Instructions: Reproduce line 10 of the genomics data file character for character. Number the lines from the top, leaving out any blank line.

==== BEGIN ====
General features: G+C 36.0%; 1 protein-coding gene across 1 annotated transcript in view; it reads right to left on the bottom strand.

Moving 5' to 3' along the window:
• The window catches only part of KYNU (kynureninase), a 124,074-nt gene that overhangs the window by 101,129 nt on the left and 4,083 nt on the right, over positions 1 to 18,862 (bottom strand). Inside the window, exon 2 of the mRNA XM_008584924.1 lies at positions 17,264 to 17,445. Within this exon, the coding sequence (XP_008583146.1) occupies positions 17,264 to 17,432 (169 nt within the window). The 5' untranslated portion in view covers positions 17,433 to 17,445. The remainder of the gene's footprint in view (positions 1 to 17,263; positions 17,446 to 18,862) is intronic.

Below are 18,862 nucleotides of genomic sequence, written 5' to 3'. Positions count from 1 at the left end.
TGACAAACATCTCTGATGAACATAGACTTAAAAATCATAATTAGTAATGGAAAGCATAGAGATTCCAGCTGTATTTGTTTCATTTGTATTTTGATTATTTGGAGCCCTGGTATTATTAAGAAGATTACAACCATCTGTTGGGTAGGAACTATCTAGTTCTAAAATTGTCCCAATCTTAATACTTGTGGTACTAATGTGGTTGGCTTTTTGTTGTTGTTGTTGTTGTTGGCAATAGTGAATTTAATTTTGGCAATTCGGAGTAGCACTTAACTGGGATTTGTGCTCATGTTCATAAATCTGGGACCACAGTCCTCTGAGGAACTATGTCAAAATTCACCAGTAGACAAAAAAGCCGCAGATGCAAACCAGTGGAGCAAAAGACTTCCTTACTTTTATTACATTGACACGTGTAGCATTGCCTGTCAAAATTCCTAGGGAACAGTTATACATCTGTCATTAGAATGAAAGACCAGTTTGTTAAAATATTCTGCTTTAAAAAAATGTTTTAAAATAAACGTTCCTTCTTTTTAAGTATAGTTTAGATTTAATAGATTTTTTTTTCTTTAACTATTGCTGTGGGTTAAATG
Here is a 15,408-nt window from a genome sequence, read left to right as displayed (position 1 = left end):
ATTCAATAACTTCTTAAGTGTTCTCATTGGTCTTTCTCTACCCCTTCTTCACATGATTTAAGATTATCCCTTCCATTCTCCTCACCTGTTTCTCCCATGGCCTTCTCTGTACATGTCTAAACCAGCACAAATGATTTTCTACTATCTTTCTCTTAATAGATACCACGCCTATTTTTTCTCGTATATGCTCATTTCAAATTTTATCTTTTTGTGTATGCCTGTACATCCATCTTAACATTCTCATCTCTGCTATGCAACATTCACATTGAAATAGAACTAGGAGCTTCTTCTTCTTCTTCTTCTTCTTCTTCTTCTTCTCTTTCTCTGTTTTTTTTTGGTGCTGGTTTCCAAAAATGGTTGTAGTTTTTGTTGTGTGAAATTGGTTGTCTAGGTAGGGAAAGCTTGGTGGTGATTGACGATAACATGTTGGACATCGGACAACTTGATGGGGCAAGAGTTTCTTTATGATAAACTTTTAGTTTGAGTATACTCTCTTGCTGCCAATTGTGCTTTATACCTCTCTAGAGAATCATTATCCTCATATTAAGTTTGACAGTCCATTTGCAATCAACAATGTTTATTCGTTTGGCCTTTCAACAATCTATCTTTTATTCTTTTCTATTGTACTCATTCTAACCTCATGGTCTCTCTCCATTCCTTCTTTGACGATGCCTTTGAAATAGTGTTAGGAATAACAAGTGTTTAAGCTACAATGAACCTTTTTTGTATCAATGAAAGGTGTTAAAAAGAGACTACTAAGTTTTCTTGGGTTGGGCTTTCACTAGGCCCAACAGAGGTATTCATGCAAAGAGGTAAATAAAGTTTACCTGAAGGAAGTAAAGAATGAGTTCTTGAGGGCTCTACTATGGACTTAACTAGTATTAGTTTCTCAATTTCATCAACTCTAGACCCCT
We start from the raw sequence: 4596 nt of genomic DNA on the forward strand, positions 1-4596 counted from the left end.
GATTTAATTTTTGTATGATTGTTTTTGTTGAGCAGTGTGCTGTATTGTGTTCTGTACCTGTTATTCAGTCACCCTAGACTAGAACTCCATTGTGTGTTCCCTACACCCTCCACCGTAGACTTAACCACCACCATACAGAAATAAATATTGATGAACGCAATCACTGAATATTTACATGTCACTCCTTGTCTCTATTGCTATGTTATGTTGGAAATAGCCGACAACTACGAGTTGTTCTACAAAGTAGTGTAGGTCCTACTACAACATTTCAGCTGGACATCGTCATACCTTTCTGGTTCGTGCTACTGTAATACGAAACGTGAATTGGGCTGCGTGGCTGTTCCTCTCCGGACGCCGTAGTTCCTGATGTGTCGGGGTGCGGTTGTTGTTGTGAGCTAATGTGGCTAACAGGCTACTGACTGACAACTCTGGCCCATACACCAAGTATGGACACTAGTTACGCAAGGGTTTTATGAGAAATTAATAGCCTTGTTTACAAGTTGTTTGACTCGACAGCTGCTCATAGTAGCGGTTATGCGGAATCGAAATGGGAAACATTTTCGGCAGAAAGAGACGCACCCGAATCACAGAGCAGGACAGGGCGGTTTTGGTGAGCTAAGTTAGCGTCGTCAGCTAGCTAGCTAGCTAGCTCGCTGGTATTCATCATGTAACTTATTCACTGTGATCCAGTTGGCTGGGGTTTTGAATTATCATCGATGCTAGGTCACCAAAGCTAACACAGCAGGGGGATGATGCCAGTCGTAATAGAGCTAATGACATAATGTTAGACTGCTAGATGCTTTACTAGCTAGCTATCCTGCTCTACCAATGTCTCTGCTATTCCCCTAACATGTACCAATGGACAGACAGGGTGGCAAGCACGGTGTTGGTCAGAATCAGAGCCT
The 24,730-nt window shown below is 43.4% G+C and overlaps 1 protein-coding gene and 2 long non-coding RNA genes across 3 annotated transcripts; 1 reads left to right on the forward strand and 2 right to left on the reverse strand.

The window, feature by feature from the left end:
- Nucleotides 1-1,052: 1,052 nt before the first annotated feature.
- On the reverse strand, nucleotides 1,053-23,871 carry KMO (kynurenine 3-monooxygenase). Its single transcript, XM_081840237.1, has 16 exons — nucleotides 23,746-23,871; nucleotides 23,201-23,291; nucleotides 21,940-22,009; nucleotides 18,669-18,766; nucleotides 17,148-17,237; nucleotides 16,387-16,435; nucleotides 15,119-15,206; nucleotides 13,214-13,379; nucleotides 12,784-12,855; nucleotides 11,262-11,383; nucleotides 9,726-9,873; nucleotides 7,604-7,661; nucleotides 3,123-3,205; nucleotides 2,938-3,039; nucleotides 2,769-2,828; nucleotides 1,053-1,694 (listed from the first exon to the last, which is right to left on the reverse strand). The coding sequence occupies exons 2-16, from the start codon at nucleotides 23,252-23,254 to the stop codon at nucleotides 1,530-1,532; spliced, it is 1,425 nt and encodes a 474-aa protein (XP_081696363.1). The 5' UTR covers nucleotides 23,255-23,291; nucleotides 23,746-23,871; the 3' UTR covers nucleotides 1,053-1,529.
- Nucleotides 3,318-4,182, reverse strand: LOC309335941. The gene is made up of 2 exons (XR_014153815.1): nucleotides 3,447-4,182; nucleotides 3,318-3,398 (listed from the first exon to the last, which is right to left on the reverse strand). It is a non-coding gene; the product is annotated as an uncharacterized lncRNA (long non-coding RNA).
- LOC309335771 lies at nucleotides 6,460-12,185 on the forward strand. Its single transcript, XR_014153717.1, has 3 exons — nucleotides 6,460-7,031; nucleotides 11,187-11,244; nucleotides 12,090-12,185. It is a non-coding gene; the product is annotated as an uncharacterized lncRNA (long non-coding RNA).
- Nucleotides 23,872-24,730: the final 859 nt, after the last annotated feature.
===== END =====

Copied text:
The 24,730-nt window shown below is 43.4% G+C and overlaps 1 protein-coding gene and 2 long non-coding RNA genes across 3 annotated transcripts; 1 reads left to right on the forward strand and 2 right to left on the reverse strand.